I moved some extra iris plants into one of the back beds of the garden last year. When I find someone that wants them I can easily dig them up. I didn't realize this before, but apparently rats like the leaves, so I take chewed-on leaves as a clue that there is a presence. Early last week, I baited and set one of the Have-A-Heart traps out there. Went out later, and there was a rat in the trap. One ran away from the trap as I walked up to it and threw himself into a hole in the corner of the bed. *Sigh*. So I drowned the rat that was in the trap, reset it, and put it back in place. As I carried the trap back to its location, another rat ran from under the pile of leaf bags and then darted into a crack between some cinderblock that's stacked near the sweet potato bed where I just planted spinach the day before. So I set the other trap there. A couple of hours later I heard the bait platform swinging and I had a rat in each trap. It's lucky rats are not very smart. I mean, there'll be a rat running loose around the trap that has a brother rat IN IT. And still, after the trap's been rebaited and reset, that rat that saw his brother in the trap will run right in.
Sometimes I think about how much stress my garden causes me -- hard winds interspersed with early morning frosts in spring, furnace-style blasts in July and August, and sometimes not much rain in between, and I wonder if it's even worth all the hard work that's involved. It seems like I'm fighting the rabbits and the rats, off and on, all year long now, and I'm thinking the garden being here probably draws them. My neighbors don't stay on top of their rat population, as they don't have gardens, and most of them don't pay much attention to what lurks out on their land. They might perk up and pay attention when the rats eat all the insulation off the wiring under the hoods of their cars, but seems like cars have to sit idle for awhile for that to happen, and almost everybody makes at least one trip into town every day. We are not TRUE country people out here. We are probably better classed as SUBURBANITES.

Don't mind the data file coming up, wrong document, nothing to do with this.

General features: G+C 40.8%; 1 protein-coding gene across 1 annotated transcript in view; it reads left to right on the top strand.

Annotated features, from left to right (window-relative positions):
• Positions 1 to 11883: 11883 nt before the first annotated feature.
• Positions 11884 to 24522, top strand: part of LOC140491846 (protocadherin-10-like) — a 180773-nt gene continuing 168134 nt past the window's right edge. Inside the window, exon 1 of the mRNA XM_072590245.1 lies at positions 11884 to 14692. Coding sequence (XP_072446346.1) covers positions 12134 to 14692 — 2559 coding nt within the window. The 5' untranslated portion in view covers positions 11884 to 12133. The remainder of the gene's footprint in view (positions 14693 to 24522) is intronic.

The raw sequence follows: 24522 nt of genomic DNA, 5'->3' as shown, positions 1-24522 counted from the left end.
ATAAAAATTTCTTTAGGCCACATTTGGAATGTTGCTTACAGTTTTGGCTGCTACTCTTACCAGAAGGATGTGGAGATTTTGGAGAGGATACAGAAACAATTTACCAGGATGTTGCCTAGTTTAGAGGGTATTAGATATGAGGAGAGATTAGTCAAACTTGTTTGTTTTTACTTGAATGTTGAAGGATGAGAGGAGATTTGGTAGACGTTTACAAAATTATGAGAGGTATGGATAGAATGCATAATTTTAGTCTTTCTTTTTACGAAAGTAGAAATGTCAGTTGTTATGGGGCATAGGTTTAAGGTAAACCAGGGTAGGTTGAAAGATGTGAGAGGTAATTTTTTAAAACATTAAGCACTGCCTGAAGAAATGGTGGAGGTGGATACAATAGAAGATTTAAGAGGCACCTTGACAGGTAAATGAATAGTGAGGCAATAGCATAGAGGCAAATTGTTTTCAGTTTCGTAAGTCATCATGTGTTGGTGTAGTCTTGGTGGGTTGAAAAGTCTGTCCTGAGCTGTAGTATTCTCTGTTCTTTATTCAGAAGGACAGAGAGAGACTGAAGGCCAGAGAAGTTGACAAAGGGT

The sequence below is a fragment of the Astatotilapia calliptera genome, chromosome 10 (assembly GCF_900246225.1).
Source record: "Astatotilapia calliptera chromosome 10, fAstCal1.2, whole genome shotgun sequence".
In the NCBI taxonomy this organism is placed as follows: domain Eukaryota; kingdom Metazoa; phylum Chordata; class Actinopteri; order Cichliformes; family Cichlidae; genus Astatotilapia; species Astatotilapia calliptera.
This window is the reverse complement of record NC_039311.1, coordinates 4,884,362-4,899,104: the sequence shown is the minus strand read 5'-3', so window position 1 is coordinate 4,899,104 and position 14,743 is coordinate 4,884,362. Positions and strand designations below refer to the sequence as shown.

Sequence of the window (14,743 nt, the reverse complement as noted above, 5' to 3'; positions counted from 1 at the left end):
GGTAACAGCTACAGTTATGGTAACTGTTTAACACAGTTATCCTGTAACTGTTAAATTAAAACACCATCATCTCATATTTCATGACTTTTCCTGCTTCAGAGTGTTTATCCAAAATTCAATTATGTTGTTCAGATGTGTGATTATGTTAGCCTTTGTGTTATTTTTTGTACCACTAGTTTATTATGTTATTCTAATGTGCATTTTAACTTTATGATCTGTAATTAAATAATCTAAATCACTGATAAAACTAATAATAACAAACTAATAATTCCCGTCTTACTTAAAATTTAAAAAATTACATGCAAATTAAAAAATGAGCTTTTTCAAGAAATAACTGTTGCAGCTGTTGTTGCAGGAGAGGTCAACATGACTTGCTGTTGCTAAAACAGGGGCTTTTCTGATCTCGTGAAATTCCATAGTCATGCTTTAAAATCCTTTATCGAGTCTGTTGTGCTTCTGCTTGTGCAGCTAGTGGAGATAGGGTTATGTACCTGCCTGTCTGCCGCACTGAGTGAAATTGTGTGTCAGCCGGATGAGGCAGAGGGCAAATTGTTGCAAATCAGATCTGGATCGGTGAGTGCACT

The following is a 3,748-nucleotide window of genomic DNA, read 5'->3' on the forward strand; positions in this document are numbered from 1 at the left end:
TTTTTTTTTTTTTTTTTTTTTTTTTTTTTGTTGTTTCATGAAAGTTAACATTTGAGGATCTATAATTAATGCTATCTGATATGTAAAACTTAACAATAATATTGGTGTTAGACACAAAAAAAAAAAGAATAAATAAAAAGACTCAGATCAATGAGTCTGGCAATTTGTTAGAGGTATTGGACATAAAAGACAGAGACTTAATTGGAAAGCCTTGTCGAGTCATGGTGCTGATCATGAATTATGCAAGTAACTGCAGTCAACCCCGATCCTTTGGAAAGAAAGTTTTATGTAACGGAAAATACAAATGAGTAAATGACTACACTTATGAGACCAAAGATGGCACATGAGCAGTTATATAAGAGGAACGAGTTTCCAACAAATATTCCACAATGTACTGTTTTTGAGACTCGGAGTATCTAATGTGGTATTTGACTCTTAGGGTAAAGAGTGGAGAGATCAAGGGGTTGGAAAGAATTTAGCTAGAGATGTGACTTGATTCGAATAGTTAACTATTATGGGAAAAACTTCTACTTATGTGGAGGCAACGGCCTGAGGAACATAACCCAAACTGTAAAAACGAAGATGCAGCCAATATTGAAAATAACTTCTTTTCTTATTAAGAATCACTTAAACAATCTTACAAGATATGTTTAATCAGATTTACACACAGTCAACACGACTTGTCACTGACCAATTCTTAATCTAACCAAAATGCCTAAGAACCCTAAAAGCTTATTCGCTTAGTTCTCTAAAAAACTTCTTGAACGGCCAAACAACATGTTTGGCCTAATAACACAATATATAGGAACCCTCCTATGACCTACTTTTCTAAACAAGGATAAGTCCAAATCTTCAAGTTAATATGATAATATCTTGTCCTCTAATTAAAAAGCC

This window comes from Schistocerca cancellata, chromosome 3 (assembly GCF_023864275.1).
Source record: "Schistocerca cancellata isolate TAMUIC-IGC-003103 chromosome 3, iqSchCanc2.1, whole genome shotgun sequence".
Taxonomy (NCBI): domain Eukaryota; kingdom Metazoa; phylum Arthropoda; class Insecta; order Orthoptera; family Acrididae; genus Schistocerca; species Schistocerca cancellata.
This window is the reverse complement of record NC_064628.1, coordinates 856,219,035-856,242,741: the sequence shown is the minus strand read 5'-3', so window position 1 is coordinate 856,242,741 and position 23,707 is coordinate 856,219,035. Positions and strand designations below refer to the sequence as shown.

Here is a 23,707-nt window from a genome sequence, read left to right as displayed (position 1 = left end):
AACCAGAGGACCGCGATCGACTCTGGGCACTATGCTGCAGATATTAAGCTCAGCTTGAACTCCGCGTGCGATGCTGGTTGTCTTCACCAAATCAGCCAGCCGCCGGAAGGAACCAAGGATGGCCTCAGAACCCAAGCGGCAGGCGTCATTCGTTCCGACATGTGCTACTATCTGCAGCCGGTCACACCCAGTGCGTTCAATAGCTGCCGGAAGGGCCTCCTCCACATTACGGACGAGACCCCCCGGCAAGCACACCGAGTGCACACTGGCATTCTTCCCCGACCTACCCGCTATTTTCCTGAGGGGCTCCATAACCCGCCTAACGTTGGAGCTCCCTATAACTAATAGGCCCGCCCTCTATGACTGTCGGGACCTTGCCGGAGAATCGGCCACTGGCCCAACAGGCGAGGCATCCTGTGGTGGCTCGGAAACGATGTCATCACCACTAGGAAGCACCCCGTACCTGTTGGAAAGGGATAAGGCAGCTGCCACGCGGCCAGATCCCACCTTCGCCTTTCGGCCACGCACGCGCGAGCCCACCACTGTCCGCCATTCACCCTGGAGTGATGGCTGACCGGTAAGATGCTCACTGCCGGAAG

We got rain last night. There was a lot of lightning and the weather radio went off several times, but it was a "Thunderstorm Warning" each time. I don't see what point it is to get warnings for those. I mean, it's not like we run to the cellar if it's just a thunderstorm. I frankly wouldn't want to be in between the cellar and the house during a lightning strike, if you know what I mean. And nobody is dumb enough to go outside when it's hailing. A good lightning storm seems to charge the air and gives anything growing outside a boost. Hubs and I have different attitudes about lightning. He moans because it means he's probably going to have to cut the grass as soon as it dries out enough so he can. I'm rejoicing, because I know my garden will love it. Unless, of course, the lightning strikes the house. This house was hit by lightning and everything burned but the bricks and concrete about twelve years ago. It was rebuilt, rented for awhile, and then sold to the people who sold it to us. It is not necessarily true that lightning doesn't strike the same place twice, even though that was something my Grammy used to say, too. We are on a bit of a hill, and our house has an upstairs, so therefore we are the tallest structure on the hill. Not good.